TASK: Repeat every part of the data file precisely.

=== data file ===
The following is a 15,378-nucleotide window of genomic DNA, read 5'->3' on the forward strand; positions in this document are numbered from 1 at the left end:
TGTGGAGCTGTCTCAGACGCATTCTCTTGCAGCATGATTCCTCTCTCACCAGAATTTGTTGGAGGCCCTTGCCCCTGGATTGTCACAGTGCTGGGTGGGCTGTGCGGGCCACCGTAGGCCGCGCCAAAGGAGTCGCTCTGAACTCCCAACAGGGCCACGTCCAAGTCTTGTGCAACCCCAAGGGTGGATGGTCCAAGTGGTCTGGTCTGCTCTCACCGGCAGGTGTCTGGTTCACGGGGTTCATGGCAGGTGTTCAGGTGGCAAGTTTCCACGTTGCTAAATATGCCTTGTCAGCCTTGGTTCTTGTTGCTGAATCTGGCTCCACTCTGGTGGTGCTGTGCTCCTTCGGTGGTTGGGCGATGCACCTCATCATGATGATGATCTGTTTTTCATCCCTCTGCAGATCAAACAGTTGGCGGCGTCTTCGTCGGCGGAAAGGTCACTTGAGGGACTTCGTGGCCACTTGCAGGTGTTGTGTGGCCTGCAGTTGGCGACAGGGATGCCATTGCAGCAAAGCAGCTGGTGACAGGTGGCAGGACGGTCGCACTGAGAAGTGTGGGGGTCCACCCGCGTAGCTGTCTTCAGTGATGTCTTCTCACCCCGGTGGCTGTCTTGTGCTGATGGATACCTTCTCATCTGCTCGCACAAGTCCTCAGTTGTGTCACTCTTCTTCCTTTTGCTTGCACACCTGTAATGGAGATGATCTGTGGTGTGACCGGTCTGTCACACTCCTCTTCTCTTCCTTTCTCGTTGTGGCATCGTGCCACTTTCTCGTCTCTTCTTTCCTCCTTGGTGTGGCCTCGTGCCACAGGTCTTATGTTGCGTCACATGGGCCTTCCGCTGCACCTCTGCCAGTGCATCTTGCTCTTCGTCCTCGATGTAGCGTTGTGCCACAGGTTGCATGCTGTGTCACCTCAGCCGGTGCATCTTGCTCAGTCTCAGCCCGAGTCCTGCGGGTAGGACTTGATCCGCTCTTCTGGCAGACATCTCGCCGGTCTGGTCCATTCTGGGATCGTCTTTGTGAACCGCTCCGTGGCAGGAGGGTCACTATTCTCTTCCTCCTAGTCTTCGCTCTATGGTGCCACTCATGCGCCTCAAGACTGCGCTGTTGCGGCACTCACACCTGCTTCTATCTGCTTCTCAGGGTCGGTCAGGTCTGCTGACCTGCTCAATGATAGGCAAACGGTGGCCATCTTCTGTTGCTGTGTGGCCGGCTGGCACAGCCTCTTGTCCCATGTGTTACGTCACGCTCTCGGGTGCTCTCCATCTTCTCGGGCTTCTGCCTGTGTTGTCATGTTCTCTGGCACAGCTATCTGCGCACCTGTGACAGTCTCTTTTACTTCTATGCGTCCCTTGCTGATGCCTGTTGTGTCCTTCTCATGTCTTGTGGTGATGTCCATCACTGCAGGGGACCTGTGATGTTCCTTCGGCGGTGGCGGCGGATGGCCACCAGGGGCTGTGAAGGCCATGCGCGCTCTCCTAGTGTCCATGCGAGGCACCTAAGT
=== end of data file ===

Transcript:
The following is a 15,378-nucleotide window of genomic DNA, read 5'->3' on the forward strand; positions in this document are numbered from 1 at the left end:
TGTGGAGCTGTCTCAGACGCATTCTCTTGCAGCATGATTCCTCTCTCACCAGAATTTGTTGGAGGCCCTTGCCCCTGGATTGTCACAGTGCTGGGTGGGCTGTGCGGGCCACCGTAGGCCGCGCCAAAGGAGTCGCTCTGAACTCCCAACAGGGCCACGTCCAAGTCTTGTGCAACCCCAAGGGTGGATGGTCCAAGTGGTCTGGTCTGCTCTCACCGGCAGGTGTCTGGTTCACGGGGTTCATGGCAGGTGTTCAGGTGGCAAGTTTCCACGTTGCTAAATATGCCTTGTCAGCCTTGGTTCTTGTTGCTGAATCTGGCTCCACTCTGGTGGTGCTGTGCTCCTTCGGTGGTTGGGCGATGCACCTCATCATGATGATGATCTGTTTTTCATCCCTCTGCAGATCAAACAGTTGGCGGCGTCTTCGTCGGCGGAAAGGTCACTTGAGGGACTTCGTGGCCACTTGCAGGTGTTGTGTGGCCTGCAGTTGGCGACAGGGATGCCATTGCAGCAAAGCAGCTGGTGACAGGTGGCAGGACGGTCGCACTGAGAAGTGTGGGGGTCCACCCGCGTAGCTGTCTTCAGTGATGTCTTCTCACCCCGGTGGCTGTCTTGTGCTGATGGATACCTTCTCATCTGCTCGCACAAGTCCTCAGTTGTGTCACTCTTCTTCCTTTTGCTTGCACACCTGTAATGGAGATGATCTGTGGTGTGACCGGTCTGTCACACTCCTCTTCTCTTCCTTTCTCGTTGTGGCATCGTGCCACTTTCTCGTCTCTTCTTTCCTCCTTGGTGTGGCCTCGTGCCACAGGTCTTATGTTGCGTCACATGGGCCTTCCGCTGCACCTCTGCCAGTGCATCTTGCTCTTCGTCCTCGATGTAGCGTTGTGCCACAGGTTGCATGCTGTGTCACCTCAGCCGGTGCATCTTGCTCAGTCTCAGCCCGAGTCCTGCGGGTAGGACTTGATCCGCTCTTCTGGCAGACATCTCGCCGGTCTGGTCCATTCTGGGATCGTCTTTGTGAACCGCTCCGTGGCAGGAGGGTCACTATTCTCTTCCTCCTAGTCTTCGCTCTATGGTGCCACTCATGCGCCTCAAGACTGCGCTGTTGCGGCACTCACACCTGCTTCTATCTGCTTCTCAGGGTCGGTCAGGTCTGCTGACCTGCTCAATGATAGGCAAACGGTGGCCATCTTCTGTTGCTGTGTGGCCGGCTGGCACAGCCTCTTGTCCCATGTGTTACGTCACGCTCTCGGGTGCTCTCCATCTTCTCGGGCTTCTGCCTGTGTTGTCATGTTCTCTGGCACAGCTATCTGCGCACCTGTGACAGTCTCTTTTACTTCTATGCGTCCCTTGCTGATGCCTGTTGTGTCCTTCTCATGTCTTGTGGTGATGTCCATCACTGCAGGGGACCTGTGATGTTCCTTCGGCGGTGGCGGCGGATGGCCACCAGGGGCTGTGAAGGCCATGCGCGCTCTCCTAGTGTCCATGCGAGGCACCTAAGT